Compete and partner smart. Yes, I said, “compete AND partner.” It’s okay for nonprofit organizations to compete vehemently for donor attention and resources to drive the mission of the organization. However, that doesn’t mean nonprofits can’t partner in the delivery of services. Veterans and military families have complex needs that require holistic solutions. No one organization or agency can meet all these needs and trying to do so results in poor customer care in the short term and failure of the nonprofit long term. Creating and maintaining quality programs and services that best suit your organization’s strengths and resources, and in turn serves those in need, is more efficient and effective for your organization. A best practice strategy is to focus on core programs and services, then partner with and refer to like-minded organizations that have complementary services. These partnered services, in concert with your own, can help meet all the needs hindering your veteran’s successful transition and reintegration.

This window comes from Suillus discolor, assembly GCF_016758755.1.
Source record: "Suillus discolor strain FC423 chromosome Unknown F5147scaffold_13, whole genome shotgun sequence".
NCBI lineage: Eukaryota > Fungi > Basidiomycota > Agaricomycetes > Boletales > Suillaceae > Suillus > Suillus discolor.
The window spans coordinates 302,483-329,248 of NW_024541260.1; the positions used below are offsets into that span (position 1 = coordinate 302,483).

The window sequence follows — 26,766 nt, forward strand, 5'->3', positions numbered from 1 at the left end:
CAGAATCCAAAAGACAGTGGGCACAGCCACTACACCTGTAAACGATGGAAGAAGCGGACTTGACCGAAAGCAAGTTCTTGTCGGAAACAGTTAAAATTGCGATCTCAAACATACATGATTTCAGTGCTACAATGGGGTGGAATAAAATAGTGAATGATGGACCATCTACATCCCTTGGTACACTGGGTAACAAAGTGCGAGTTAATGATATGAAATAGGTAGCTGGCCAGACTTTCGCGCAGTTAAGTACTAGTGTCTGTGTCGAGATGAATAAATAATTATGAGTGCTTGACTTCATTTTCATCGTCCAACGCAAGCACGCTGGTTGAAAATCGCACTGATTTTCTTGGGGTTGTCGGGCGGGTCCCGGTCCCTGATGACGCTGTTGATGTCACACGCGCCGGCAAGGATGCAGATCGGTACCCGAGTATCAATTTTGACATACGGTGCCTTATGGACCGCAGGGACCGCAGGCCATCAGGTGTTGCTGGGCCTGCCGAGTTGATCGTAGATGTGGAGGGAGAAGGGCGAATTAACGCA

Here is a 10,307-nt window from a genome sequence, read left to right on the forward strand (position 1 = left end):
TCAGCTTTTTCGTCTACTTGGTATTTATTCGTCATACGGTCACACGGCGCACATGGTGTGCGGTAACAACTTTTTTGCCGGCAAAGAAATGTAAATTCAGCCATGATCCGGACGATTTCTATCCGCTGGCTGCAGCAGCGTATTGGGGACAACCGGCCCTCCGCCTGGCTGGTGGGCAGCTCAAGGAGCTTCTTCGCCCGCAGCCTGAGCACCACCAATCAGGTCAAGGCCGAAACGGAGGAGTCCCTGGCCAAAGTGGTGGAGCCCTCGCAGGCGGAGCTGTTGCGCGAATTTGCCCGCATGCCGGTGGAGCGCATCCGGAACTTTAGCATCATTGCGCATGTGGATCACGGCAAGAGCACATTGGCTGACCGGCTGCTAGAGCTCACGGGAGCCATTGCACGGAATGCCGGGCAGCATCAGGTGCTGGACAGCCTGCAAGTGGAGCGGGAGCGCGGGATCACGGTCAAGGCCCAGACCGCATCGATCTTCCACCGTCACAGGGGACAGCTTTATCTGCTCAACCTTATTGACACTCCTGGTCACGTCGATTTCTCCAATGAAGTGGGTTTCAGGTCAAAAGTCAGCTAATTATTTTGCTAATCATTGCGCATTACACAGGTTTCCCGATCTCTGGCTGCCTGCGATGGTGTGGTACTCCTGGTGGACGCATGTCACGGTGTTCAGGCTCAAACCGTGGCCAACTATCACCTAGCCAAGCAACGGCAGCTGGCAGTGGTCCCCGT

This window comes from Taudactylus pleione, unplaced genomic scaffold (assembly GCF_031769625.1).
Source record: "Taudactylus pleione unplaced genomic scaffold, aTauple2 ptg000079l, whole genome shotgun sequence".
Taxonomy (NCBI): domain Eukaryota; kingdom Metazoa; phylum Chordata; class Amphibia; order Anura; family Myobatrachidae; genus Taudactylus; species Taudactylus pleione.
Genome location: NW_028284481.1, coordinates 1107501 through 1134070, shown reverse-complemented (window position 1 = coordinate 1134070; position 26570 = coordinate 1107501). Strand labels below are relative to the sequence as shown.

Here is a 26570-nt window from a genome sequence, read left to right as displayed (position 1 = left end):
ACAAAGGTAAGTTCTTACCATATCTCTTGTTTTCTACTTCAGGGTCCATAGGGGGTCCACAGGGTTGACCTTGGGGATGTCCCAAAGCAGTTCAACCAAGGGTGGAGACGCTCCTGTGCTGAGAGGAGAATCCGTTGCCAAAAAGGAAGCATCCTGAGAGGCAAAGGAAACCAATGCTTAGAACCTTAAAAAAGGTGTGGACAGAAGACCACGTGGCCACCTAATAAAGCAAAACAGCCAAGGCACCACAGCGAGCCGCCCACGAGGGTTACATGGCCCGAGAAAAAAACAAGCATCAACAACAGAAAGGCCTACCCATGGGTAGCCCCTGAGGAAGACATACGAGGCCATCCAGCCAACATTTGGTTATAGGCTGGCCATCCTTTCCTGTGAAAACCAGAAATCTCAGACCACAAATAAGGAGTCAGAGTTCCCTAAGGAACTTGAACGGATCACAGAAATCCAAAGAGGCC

Run a TAB. I recently heard a nonprofit leader say, “If we keep running this organization like amateurs, we’ll continue to get amateur results.” How true. Instead, run your nonprofit for what is really is: a tax-advantaged business, or TAB. Get smart on accounting, legal issues, marketing, governance, insurance risks, human resources, etc. By doing so, you’ll be more likely to build a longer-standing, sustainable business model that will afford you the opportunity to help veterans and military families for decades to come, not to mention you will build donor confidence. While you may not be able to afford a full-time staff to implement all of these professional services, there are plenty of resources to help you get these services free or reasonable, per project rate such as CauseEngine, Google for Nonprofits, Microsoft’s Technology for Good, LinkedIn for Nonprofits, Taproot Foundation, and TechSoup. Leveraging these resources allows organization to tap into cost-effective measures and ensures the organization acquires important business capabilities that ensure viability.
Together, interested parties — nonprofit service providers, philanthropic organizations, and government agencies — can find better ways to improve sector effectiveness and efficiency that ultimately lead to improved services for veterans and military families. By doing so, we can ensure we’re fostering their successful transition out of the military and into their home communities, as well as being good stewards of public and private dollars aimed at helping our military and veteran families.